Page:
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Living with Mental Illness in the Family

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I currently live with a wife that has delusions of me have another covert family that I allow into the house to deface and steal her things, etc. whenever she goes away.  She won't let me talk to her psychiatrist, but it looks to me like paranoia with a touch of schizophrenia.  She blames me for everything damaged or missing in her life, going back over a decade.

Now I notice my daughter's husband from whom she is now separated has similar symptoms, accusing her of all manner of things including stealing while he was incapacitated, etc.  He also has very sepecific charges which I know for sure to be delusional.

Is it typical for paranoia to focus on those closest to the paranoid?  What can be done?  There is no hope of joint therapy in either case.

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Outasight, sorry to read about this, must be very hard work. From my experience and readings there are only a few options - medication of some sort from the psychiatrist or talking to a psychologist who knows about sz and paranoia and has seen patients in the same situation before - does not have to be joint therapy.

What I think about paranoia is that those who are close get caught up in it because they are the people that most time is spent with - the paranoia is around the individual wherever they are in a way.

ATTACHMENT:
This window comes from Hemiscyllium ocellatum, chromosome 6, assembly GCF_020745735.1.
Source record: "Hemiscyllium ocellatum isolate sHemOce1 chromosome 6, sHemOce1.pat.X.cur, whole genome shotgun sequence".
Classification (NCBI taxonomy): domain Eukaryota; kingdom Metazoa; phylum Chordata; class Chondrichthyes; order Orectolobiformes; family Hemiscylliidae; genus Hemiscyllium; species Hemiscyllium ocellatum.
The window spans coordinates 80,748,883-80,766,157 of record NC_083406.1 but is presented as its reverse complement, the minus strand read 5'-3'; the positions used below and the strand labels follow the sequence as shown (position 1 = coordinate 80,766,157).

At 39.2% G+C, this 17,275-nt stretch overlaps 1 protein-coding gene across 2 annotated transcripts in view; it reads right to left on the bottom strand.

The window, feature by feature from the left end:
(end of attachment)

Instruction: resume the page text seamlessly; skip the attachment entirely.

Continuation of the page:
Did anything happen a decade ago that may have triggered it all off? Paranoia means that the person is probably very scared indeed about it all themselves.

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Yes, therapy need not be joint, but if you are not allowed to talk to the psychiatrist, little progress can be made.  Psychiatrist gets inaccurate feedback on the effect of medications, etc.

Yeah, of course, I think about triggering events.  At first, I wanted to blame myself, but grew to see an array of triggers and that triggers are not the cause.  Things that normally could be dealt with can't be because of the mental condition.

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I recall a movie from back in the 60s or 70s describing the progress of sz in a young early 20s or late teen woman.  An unfair, disappointing break-up with a boyfriend seemed to be the trigger, but the movie made clear it was not the cause.  I remember, at first, wanting to argue with the message of the movie, just liike I initially wanted to focus on triggers in real life.

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Just wanted to share a link from a leading Research Professor who has done a lot of work on this sort of area and written some books about it too, if you think reading about how to deal with it all could help or maybe provide a few ideas - his latest research is using virtual reality scenarios.




"Delusions tend to develop at times of stress, which activates genetic and environmental risk factors. Those factors can include experience of trauma; sleeplessness; isolation; and drug use. Certain ways of thinking also contribute: thinking negatively about the self; worrying excessively; jumping to conclusions; and only picking up on the things that seem to confirm our beliefs."

Lack of sleep and stress can be big difficulties.


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